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Economic Determination in the Last Instance: China's Political- Economic Development Under the Impact of the Asian Financial Crisis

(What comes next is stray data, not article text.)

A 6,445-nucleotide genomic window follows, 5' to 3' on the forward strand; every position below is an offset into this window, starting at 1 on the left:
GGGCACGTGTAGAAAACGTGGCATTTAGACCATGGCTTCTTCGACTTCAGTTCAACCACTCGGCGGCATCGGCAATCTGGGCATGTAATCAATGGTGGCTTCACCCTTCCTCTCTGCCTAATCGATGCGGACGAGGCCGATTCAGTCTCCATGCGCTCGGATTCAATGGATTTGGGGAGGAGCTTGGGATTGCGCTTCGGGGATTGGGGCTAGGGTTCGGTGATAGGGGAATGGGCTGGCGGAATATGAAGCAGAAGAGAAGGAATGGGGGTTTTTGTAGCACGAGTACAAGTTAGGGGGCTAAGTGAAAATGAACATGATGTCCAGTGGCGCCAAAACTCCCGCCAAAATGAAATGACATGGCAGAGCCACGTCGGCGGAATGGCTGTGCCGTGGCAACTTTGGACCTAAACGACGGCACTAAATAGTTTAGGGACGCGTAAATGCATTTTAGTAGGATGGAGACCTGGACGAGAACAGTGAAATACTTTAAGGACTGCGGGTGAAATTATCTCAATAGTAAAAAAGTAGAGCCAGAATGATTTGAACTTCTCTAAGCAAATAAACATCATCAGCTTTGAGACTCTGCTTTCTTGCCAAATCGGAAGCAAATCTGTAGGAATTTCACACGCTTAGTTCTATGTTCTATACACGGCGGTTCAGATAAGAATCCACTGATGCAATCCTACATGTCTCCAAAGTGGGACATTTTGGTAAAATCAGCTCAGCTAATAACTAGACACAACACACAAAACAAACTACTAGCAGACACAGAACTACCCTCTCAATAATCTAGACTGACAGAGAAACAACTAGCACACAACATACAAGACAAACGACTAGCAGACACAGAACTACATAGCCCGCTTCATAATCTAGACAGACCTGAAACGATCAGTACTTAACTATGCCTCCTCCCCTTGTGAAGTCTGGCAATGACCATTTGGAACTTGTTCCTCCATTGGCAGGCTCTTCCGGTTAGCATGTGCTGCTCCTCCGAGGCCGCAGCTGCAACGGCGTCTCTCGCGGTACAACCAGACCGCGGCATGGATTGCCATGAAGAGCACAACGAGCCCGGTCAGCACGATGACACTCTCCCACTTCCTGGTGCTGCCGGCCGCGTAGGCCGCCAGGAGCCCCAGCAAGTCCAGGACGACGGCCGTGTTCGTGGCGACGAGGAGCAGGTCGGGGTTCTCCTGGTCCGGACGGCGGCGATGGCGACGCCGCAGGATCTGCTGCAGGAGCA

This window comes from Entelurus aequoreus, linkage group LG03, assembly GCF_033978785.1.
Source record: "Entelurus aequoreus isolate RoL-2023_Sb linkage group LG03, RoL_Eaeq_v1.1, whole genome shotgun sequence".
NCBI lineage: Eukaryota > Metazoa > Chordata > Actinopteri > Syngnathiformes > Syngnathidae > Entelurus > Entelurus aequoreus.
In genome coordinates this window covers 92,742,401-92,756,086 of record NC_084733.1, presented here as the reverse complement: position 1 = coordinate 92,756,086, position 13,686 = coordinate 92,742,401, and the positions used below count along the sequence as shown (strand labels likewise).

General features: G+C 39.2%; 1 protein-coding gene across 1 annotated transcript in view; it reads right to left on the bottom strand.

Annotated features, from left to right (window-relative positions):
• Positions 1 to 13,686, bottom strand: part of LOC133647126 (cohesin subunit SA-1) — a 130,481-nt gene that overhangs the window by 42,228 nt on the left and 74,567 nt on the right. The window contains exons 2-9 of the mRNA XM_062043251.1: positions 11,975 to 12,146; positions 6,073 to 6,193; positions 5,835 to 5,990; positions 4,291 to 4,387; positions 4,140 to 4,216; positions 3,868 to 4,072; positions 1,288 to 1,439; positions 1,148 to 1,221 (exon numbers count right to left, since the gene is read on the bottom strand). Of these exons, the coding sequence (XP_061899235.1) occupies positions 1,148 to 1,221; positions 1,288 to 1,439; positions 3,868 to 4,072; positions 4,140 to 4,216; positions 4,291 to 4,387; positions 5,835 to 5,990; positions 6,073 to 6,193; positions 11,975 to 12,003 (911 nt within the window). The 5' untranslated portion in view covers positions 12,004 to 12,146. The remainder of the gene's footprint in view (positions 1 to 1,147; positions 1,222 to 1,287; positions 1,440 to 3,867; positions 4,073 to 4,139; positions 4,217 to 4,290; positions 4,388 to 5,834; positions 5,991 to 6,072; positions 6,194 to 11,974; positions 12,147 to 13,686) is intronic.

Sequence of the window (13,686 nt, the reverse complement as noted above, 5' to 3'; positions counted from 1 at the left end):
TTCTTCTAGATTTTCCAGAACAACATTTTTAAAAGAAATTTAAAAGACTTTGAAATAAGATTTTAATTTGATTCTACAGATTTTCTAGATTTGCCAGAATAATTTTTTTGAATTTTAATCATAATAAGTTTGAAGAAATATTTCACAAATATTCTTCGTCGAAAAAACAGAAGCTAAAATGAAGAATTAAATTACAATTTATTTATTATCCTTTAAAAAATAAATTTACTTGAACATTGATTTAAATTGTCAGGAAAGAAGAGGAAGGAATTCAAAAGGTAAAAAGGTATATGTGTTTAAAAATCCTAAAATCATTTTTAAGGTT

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[The Asian Financial Crisis (AFC) has thus far largely been analysed in terms of either the neoclassical or institutionalist frameworks. Initially, the common Western ‘wisdom’ was dominated by the former, in seeing the crisis as a manifestation of ‘the death throes of crony-state capitalism', on the basis of which the IMF's crisisaggravating ‘rescue’ program (domestic austerity, further financial liberalisation, and so forth) was imposed on the crisis-ridden East Asian countries. A contrary view soon emerged which saw the AFC's roots as lying in panic caused by a crisis, not of solvency, but of liquidity in a basically sound but under-regulated system. First raised by certain mainstream economists, it has been re-worked by ‘dissident’ economists taking a broadly institutionalist perspective. It is beyond my competence to speculate whether or not a Marxian, value theory-based account can be provided that goes beyond the insights of left-institutionalism. But for the purpose of this paper, we can take the following as a starting point. On the immediate concrete level, it seems clear that the panic among international creditors was triggered by stagnating export growth. As the countries concerned had previously liberalised their capital account, the panic was translated into runs on their currencies., The Asian Financial Crisis (AFC) has thus far largely been analysed in terms of either the neoclassical or institutionalist frameworks. Initially, the common Western ‘wisdom’ was dominated by the former, in seeing the crisis as a manifestation of ‘the death throes of crony-state capitalism', on the basis of which the IMF's crisisaggravating ‘rescue’ program (domestic austerity, further financial liberalisation, and so forth) was imposed on the crisis-ridden East Asian countries. A contrary view soon emerged which saw the AFC's roots as lying in panic caused by a crisis, not of solvency, but of liquidity in a basically sound but under-regulated system. First raised by certain mainstream economists, it has been re-worked by ‘dissident’ economists taking a broadly institutionalist perspective. It is beyond my competence to speculate whether or not a Marxian, value theory-based account can be provided that goes beyond the insights of left-institutionalism. But for the purpose of this paper, we can take the following as a starting point. On the immediate concrete level, it seems clear that the panic among international creditors was triggered by stagnating export growth. As the countries concerned had previously liberalised their capital account, the panic was translated into runs on their currencies.]

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